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Government fund to speed up garden town development

The need for Britain to build new homes has been one of the big political issues of the 21st century, with the government supporting a range of measures to tackle the problem. Reviving the notion of the garden city has been one of them.

It was in the 19th century that the pioneering town planner Ebenezer Howard first developed the concept, putting it into action at Letchworth in Hertfordshire. This spacious settlement with its many gardens and open spaces provided a radical alternative to the crowded, polluted and often squalid conditions that millions of Londoners had to endure. Nearby, Welwyn Garden City soon followed.

In effect, what the garden city concept did was to create a model of leafy suburbia that the cities themselves gradually adopted. In many cases this happened because actual garden cities - and villages built along the same theoretical lines - were absorbed as city boundaries extended outwards. Prime examples of this include the Hampstead Garden Suburb in north London and Bournville, which had been developed by the Cadbury family for their chocolate factory workers to live in decades before it was engulfed by the expansion of Birmingham. 

Moving into the 21st century, the garden city notion found support in the higher echelons of government, with Nick Clegg and George Osborne among members of the coalition that came to power in 2010 who were big fans of the concept. Ebbsfleet in Kent was chosen to be the first in a generation of new garden cities, and several more have followed, with miniaturised garden towns and garden villages now on the agenda.

As well as providing new homes, all this means plenty of construction jobs, as well as lots of demand for insulation fitters. However, with ten new towns and 14 villages planned, ensuring they get built on time has been vital to help meet wider housebuilding targets. This has prompted the announcement this week of a £2.5 million fund by communities secretary Sajid Javid to help kick-start developments in nine of the garden towns. This will ensure swifter progress in building new properties.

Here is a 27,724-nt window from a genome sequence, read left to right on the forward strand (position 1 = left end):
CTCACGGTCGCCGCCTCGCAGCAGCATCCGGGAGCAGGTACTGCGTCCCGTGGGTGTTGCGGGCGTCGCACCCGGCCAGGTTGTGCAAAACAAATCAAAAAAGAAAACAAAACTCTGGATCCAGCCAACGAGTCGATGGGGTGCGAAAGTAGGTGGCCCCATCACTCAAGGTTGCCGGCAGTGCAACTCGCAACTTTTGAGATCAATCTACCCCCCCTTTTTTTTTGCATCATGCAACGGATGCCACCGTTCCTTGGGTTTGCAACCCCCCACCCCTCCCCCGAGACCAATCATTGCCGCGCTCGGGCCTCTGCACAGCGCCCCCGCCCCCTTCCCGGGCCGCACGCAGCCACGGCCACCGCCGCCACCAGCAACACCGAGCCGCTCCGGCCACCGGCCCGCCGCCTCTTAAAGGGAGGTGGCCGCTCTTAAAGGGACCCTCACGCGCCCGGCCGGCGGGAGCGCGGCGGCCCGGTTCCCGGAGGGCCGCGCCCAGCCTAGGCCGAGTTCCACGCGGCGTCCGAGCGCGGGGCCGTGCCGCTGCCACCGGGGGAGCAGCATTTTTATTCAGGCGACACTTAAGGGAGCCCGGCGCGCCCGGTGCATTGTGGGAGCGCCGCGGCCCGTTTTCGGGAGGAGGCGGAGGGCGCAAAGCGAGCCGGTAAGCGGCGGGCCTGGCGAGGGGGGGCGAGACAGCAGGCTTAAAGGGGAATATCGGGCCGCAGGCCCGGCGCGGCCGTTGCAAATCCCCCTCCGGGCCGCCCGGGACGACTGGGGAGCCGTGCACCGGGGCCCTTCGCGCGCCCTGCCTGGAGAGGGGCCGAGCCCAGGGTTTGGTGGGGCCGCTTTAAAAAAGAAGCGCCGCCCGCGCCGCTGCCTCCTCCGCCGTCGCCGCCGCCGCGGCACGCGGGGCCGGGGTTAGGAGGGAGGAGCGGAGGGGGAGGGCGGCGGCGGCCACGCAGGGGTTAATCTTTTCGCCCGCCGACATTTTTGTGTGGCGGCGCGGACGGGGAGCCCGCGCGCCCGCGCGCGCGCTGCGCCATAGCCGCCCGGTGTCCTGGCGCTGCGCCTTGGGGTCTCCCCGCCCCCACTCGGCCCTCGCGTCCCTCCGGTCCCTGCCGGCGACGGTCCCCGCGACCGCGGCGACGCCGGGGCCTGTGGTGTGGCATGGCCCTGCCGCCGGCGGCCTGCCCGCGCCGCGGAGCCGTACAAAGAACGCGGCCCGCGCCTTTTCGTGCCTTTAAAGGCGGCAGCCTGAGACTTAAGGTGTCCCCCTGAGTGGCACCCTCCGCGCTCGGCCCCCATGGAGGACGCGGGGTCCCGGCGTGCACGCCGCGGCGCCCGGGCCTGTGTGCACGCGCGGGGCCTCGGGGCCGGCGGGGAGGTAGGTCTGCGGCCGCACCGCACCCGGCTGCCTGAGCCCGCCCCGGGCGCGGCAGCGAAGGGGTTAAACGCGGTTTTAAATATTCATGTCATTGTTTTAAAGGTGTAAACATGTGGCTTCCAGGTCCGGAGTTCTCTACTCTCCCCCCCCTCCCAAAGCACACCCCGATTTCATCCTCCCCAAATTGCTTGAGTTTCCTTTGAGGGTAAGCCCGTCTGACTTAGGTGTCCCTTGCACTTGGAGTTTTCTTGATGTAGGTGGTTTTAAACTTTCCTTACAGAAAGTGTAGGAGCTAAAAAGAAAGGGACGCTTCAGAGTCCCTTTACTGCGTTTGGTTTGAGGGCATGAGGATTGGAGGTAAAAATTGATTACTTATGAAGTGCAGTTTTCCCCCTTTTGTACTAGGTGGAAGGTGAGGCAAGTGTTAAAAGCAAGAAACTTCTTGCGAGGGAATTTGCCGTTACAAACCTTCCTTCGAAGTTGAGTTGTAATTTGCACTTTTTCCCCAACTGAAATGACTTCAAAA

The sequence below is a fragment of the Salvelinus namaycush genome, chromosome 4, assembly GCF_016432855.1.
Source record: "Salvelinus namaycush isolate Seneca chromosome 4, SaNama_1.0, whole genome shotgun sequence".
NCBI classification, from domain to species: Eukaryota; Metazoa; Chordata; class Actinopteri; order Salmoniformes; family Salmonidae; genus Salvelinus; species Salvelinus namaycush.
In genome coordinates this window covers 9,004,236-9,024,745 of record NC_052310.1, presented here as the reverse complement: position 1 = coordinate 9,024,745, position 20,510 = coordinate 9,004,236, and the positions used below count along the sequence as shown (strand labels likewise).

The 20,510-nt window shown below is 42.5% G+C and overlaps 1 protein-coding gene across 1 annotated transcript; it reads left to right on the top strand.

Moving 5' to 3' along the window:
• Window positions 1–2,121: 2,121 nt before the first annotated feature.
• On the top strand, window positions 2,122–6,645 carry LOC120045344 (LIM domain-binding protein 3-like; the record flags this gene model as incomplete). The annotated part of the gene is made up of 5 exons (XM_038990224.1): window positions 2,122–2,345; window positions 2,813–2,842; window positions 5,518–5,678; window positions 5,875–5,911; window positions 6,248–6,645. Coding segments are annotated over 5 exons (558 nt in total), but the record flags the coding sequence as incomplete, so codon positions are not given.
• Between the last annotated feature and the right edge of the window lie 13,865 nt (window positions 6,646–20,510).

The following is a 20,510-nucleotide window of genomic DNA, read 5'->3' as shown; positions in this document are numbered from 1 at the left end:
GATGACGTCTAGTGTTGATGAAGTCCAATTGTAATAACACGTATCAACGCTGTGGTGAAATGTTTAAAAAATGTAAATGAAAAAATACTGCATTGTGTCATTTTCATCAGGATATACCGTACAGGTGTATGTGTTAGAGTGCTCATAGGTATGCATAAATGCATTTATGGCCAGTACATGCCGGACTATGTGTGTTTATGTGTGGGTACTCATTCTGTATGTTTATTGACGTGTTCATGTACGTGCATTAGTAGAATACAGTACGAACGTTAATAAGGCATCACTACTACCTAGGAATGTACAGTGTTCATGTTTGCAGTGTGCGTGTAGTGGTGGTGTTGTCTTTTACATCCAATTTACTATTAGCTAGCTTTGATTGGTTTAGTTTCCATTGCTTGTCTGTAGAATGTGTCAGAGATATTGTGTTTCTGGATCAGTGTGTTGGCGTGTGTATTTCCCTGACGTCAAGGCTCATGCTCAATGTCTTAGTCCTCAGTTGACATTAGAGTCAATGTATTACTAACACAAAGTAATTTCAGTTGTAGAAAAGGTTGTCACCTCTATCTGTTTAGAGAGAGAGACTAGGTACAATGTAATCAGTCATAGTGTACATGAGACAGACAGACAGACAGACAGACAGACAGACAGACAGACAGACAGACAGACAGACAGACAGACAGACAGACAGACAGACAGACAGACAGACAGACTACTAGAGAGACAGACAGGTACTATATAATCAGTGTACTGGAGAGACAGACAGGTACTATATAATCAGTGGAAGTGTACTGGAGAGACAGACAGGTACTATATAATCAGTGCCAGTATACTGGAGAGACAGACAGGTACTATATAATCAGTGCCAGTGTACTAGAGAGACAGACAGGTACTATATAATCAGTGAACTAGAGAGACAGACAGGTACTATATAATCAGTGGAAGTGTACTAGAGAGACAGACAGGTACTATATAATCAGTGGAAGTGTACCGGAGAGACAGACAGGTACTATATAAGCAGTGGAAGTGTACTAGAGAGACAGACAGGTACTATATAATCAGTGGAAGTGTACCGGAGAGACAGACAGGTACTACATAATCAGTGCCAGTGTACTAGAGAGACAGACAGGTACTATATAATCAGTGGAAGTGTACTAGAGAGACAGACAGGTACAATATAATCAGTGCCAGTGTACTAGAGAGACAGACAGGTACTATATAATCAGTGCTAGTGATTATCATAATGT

Outlining the plan at the Conservative Party conference, he said: "Locally-led garden towns have enormous potential to deliver the homes that communities need. This new funding will help support the construction of more than 155,000 homes in nine places across the country.

"New communities not only deliver homes, but also bring new jobs and facilities and a big boost to local economies."

The largest lump sum will go to the North Essex Garden Communities project, which will see 43,000 new properties. This scheme consists of not one but three garden towns, located at Braintree and to the east and west of Colchester. The second largest cash figure will be £500,000 for Bicester, which is a smaller development of 13,000 homes close to the Graven Hill scheme, where another potential part of the solution to Britain's housing problems - self building - will take place at a 188-hectare site. 

Other developments will be built at Didcot, Basingstoke, Otterpool Park (Shepway, Kent), Aylesbury, Taunton, Harlow-Gilston and North Northamptonshire. The North Northamptonshire scheme would, like the North Essex plan, involve multiple extensions to existing towns, these being village-sized schemes at Kettering, Corby and two sites on the edge of Wellingborough.

Garden towns are also being developed elsewhere in Britain, with an example being the 6,000-home Plasdwr development on the western outskirts of Cardiff that gained planning permission earlier this year.